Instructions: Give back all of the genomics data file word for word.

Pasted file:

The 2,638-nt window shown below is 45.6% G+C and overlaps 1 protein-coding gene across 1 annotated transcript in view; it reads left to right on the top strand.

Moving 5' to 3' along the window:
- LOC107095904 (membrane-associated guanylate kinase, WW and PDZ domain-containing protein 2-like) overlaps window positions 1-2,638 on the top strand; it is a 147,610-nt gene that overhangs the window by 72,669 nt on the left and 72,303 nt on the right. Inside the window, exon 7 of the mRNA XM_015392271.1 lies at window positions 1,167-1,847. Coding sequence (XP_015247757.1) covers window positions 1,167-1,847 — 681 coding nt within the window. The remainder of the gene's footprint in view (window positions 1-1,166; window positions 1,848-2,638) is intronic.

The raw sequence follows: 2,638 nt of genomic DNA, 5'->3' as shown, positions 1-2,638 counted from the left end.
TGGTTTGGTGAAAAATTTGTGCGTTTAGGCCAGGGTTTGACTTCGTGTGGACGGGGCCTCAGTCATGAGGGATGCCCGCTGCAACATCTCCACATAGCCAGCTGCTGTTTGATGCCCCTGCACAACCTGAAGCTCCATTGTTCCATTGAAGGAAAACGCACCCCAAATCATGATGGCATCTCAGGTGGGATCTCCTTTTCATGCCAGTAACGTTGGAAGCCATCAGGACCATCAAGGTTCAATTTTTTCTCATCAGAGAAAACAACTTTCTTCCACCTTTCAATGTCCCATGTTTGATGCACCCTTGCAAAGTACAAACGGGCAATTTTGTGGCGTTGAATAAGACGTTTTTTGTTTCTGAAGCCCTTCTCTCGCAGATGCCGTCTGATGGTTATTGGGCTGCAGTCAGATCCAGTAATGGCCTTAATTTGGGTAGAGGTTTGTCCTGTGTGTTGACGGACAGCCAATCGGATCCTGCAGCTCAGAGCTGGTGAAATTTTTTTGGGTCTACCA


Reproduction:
The 2,638-nt window shown below is 45.6% G+C and overlaps 1 protein-coding gene across 1 annotated transcript in view; it reads left to right on the top strand.

Moving 5' to 3' along the window:
- LOC107095904 (membrane-associated guanylate kinase, WW and PDZ domain-containing protein 2-like) overlaps window positions 1-2,638 on the top strand; it is a 147,610-nt gene that overhangs the window by 72,669 nt on the left and 72,303 nt on the right. Inside the window, exon 7 of the mRNA XM_015392271.1 lies at window positions 1,167-1,847. Coding sequence (XP_015247757.1) covers window positions 1,167-1,847 — 681 coding nt within the window. The remainder of the gene's footprint in view (window positions 1-1,166; window positions 1,848-2,638) is intronic.

The raw sequence follows: 2,638 nt of genomic DNA, 5'->3' as shown, positions 1-2,638 counted from the left end.
TGGTTTGGTGAAAAATTTGTGCGTTTAGGCCAGGGTTTGACTTCGTGTGGACGGGGCCTCAGTCATGAGGGATGCCCGCTGCAACATCTCCACATAGCCAGCTGCTGTTTGATGCCCCTGCACAACCTGAAGCTCCATTGTTCCATTGAAGGAAAACGCACCCCAAATCATGATGGCATCTCAGGTGGGATCTCCTTTTCATGCCAGTAACGTTGGAAGCCATCAGGACCATCAAGGTTCAATTTTTTCTCATCAGAGAAAACAACTTTCTTCCACCTTTCAATGTCCCATGTTTGATGCACCCTTGCAAAGTACAAACGGGCAATTTTGTGGCGTTGAATAAGACGTTTTTTGTTTCTGAAGCCCTTCTCTCGCAGATGCCGTCTGATGGTTATTGGGCTGCAGTCAGATCCAGTAATGGCCTTAATTTGGGTAGAGGTTTGTCCTGTGTGTTGACGGACAGCCAATCGGATCCTGCAGCTCAGAGCTGGTGAAATTTTTTTGGGTCTACCA